You can tell a lot about the character of a market by the way it reacts to the news. Bespoke reported a downbeat market reaction to earnings and sales beats, which is disappointing, “The 163 companies that have beaten both top and bottom line estimates this earnings season have averaged a one-day decline of 0.23% on their earnings reaction days.”
While this may seem like the dirty little secret of Q4 earnings season, there’s another one that buried that you may not be aware of.
A difficult market
While the tone of the market has been difficult in the past few weeks, negative market reactions to positive surprises aren’t necessarily bearish signals.
FactSet reported that the market is punishing stocks with both positive and negative earnings surprises. At first glance, that sounds bearish. However, the slope of the earnings reaction (dotted red line) is positively sloping, indicating that positive surprises are still being rewarded. Earnings beats are still outperforming earnings misses. It’s the overall market conditions that are challenging.
Mid-cycle expansion challenges
The market’s risk-off tone can be mainly attributed to two factors, fears over a Russia-Ukraine confrontation and a hawkish pivot by the Federal Reserve. The geopolitical risk premium seems to be facing, as measured by a stabilization in the Ruble exchange rate.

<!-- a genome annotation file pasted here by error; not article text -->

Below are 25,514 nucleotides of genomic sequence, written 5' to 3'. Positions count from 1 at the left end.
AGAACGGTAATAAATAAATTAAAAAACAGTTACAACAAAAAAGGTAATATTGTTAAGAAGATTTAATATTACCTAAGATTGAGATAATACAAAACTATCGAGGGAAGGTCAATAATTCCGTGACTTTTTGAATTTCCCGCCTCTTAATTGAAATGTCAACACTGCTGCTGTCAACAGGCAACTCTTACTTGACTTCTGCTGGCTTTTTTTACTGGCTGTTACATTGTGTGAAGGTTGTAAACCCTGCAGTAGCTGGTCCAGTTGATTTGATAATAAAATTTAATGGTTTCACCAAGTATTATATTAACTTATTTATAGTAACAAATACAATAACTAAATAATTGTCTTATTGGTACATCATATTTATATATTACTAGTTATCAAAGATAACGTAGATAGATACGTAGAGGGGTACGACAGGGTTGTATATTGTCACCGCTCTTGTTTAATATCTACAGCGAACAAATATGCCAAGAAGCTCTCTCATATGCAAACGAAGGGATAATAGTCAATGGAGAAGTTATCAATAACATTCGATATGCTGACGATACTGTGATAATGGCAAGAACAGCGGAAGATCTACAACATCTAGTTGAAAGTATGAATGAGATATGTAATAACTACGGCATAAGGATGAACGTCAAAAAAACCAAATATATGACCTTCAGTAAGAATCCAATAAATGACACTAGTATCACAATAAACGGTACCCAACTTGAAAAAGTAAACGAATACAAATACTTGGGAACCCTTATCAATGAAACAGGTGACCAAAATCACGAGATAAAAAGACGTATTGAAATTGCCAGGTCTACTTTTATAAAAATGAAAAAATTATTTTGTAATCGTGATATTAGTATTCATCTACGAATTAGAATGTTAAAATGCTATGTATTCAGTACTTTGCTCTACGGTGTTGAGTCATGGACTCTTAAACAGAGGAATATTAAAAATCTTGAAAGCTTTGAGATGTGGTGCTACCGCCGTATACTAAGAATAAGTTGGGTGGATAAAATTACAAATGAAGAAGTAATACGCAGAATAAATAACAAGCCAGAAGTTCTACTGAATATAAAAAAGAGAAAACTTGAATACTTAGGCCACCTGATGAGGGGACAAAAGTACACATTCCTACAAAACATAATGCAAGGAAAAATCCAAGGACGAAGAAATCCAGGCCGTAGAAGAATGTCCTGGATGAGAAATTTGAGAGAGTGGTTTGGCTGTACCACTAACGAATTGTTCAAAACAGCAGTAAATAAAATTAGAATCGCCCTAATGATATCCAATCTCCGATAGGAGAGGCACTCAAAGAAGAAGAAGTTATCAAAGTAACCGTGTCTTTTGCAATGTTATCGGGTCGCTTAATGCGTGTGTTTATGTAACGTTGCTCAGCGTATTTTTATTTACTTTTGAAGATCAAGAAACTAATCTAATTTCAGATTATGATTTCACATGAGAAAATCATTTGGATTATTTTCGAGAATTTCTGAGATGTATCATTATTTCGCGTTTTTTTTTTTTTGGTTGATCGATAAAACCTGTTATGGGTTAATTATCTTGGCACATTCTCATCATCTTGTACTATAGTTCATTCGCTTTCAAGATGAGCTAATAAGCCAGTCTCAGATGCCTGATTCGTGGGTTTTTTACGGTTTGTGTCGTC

So has the relative performance of Russian stocks to the EURO STOXX 50.
However, the market reacted to the Fed’s hawkish pivot by flattening the 2s10s and 5s30s yield curves, indicating expectations of slower economic growth.
As a consequence, the S&P 500 forward P/E ratio fell…
…even as forward 12-month EPS estimates continued to rise.
P/E ratio compression during a period that the Fed shifts from easy to tight money is a normal characteristic of a mid-cycle expansion. Investors deflate P/E ratios because of the expectation of higher interest rates. In order for stock prices to advance, earnings growth will have to do the heavy lifting to overcome falling P/Es.
So far, the results are not encouraging. While it’s important to consider the earnings beat and miss rate, the magnitude of the beat and miss rates have been subpar. While FactSet reported that the Q4 earnings beat rate is above its 5-year average, the magnitude of the beats is lower.
At this point in time, more companies are beating EPS estimates than average, but they are beating estimates by a smaller margin than average…Overall, 33% of the companies in the S&P 500 have reported actual results for Q4 2021 to date. Of these companies, 77% have reported actual EPS above estimates, which is above the 5-year average of 76%. In aggregate, companies are reporting earnings that are 4.0% above estimates, which is below the 5-year average of 8.6%.
That’s the true dirty little secret of Q4 earnings season. Even though earnings beats are above average, the magnitude of the beats have been subpar.
About one-third of the S&P 500 has reported earnings so far and individual stocks have been the source of significant daily volatility. Earnings season continues and significant FANG+ names such as GOOGL, FB, and AMZN report this week.
Stay tuned and keep an open mind.